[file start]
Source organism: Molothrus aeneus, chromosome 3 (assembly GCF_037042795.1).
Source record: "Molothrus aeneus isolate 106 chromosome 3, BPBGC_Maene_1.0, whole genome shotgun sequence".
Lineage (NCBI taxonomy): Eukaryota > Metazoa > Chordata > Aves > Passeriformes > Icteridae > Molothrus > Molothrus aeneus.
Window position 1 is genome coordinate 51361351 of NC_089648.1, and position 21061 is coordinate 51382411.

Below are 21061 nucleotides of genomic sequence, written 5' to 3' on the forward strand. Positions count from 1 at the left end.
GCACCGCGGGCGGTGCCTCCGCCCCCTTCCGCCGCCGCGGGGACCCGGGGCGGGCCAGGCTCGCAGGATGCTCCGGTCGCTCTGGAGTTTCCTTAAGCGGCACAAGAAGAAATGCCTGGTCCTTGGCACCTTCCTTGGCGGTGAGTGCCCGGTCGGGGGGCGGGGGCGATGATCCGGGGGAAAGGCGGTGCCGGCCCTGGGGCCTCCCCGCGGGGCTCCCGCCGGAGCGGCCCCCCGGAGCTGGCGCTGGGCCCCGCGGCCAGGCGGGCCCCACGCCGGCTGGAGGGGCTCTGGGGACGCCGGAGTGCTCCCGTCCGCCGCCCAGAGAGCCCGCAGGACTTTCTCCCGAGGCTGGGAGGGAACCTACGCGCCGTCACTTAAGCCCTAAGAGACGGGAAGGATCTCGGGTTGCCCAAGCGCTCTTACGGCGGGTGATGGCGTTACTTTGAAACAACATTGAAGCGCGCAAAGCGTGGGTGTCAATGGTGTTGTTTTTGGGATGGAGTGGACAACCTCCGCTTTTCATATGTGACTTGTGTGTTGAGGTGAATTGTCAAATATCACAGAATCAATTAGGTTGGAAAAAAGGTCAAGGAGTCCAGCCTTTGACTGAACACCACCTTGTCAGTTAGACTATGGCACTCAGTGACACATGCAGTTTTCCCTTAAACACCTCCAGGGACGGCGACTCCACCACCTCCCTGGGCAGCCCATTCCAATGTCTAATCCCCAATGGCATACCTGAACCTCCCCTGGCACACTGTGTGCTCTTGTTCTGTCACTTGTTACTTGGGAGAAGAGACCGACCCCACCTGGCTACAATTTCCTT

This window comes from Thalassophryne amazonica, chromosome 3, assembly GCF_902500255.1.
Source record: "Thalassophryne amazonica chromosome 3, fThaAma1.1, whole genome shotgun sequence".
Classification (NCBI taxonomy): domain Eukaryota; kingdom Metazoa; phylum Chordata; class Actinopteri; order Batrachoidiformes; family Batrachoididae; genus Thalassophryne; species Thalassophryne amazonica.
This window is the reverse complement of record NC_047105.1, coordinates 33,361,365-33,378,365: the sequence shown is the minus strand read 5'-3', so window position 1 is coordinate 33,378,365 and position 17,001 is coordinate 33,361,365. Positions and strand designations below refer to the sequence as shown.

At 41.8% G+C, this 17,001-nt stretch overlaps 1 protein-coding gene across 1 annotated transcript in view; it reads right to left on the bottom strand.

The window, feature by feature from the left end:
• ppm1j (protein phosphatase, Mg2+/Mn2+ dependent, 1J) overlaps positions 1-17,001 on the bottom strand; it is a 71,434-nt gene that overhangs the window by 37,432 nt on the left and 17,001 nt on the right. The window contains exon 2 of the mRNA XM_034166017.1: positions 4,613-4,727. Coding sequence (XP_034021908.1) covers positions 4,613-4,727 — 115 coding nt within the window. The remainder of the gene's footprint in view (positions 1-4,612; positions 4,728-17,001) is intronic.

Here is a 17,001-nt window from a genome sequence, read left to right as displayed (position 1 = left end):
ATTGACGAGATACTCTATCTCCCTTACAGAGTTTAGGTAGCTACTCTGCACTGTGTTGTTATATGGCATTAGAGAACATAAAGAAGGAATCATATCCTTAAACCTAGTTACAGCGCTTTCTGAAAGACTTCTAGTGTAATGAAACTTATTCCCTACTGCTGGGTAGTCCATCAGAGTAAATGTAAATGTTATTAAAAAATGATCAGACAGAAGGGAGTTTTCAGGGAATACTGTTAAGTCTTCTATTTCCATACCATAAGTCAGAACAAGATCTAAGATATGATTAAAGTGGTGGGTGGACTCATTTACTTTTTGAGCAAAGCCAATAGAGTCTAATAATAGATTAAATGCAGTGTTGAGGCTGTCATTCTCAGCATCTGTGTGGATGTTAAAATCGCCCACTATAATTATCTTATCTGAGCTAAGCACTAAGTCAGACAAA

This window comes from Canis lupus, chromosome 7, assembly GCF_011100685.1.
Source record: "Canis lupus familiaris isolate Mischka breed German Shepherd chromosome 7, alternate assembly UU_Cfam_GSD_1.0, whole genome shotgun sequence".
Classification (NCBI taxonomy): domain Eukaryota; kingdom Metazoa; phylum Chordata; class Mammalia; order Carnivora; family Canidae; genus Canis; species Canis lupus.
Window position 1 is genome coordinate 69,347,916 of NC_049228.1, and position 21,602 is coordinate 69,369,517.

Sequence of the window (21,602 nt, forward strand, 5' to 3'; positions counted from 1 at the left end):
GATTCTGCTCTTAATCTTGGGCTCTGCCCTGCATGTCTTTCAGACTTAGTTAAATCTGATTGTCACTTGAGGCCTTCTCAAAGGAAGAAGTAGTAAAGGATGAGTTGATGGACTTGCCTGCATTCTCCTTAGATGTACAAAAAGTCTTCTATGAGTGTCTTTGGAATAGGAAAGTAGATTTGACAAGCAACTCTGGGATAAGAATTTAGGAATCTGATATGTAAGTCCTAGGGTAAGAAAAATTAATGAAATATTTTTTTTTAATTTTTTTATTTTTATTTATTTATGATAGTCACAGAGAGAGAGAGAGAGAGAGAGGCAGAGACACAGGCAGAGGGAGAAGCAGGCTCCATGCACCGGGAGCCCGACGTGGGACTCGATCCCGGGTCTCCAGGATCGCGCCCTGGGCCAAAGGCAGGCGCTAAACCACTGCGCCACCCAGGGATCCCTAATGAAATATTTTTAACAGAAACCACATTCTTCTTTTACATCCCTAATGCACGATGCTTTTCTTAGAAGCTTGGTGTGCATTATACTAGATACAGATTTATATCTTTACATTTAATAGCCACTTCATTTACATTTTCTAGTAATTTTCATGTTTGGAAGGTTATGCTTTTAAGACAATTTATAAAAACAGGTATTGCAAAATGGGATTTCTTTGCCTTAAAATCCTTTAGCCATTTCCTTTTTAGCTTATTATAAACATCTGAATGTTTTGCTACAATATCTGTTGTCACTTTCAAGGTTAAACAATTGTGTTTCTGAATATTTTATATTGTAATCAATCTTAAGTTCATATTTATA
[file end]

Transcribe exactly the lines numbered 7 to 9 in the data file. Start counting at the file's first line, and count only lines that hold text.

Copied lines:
This window comes from Thalassophryne amazonica, chromosome 3, assembly GCF_902500255.1.
Source record: "Thalassophryne amazonica chromosome 3, fThaAma1.1, whole genome shotgun sequence".
Classification (NCBI taxonomy): domain Eukaryota; kingdom Metazoa; phylum Chordata; class Actinopteri; order Batrachoidiformes; family Batrachoididae; genus Thalassophryne; species Thalassophryne amazonica.